It was Rainbow Loom a couple of years ago; Rubik's Cubes last year; slime and bottle flipping earlier this year. Now, it's the fidget spinner.
The toys are all the rage at schools across the Triangle - and far beyond. The two- or three-pronged gadget rests on your fingers so that you can spin them. They are designed, according to manufacturers, to help those with ADHD, autism and other issues, joining other kinds of "fidget" toys that help some people focus.
My grade schooler wanted one so badly she spent her meager allowance on an $8 fidget spinner on Amazon. They are selling for more than twice that much at a local toy store, I'm told.
But Beth Harris, our resident science educator, found a positive spin on this spinning fad - science!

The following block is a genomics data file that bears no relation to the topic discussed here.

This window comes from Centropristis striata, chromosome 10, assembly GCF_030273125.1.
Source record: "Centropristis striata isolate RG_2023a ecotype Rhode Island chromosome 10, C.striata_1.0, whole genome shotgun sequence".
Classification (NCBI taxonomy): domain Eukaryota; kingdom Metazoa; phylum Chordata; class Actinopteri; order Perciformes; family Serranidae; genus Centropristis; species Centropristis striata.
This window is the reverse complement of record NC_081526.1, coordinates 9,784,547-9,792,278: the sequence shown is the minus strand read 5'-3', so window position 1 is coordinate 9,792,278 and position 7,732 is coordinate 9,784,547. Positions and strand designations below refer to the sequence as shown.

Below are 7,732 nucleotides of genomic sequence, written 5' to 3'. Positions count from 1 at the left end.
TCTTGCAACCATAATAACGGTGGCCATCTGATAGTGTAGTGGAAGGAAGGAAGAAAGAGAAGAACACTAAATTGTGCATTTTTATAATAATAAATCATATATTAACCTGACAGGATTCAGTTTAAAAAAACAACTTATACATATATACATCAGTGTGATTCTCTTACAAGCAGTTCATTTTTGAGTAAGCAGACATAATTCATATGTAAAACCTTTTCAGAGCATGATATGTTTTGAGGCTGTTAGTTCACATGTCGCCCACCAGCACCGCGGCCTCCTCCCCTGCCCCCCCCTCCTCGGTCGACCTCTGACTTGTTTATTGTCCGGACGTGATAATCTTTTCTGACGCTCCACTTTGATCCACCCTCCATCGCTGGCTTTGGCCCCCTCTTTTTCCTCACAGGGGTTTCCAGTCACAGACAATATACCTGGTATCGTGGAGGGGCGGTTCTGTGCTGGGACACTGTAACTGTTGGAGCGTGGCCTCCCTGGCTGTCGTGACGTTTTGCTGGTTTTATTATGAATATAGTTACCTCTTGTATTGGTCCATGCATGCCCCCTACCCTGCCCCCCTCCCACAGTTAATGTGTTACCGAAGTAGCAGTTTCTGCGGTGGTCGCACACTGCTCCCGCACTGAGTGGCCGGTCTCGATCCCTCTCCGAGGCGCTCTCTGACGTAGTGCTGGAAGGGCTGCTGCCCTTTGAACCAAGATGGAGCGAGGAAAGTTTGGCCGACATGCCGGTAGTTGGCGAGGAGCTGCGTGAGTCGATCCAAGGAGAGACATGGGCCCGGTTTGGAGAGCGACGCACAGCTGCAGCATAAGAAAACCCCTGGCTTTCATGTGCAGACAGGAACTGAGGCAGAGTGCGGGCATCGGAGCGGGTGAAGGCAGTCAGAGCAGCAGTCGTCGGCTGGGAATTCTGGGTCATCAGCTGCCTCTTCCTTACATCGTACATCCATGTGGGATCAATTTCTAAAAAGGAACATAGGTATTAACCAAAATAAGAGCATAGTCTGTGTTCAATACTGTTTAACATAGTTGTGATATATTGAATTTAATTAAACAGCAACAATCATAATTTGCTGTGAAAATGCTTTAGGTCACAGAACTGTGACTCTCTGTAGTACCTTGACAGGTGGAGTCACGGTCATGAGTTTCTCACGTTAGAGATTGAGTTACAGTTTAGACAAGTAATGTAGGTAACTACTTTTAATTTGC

"I’d heard about these spinner things all the kids have and finally got my hands on one. Now I can’t put it down," she writes on her blog. "Literally. This simple spinning toy is totally addictive. Not to mention all the science!"
"It is extremely satisfying to hold this spinning, whirring toy between your fingers," she writes. "Part of this is the small resistance you feel when turning the spinner from side to side. What you feel is actually the angular momentum of the spinning toy."
Harris describes the science behind how the toy works and some simple science-related activities that you can do with your fidget spinner. The video she made below shows the crazy effect that happens when you watch the toy through a video camera.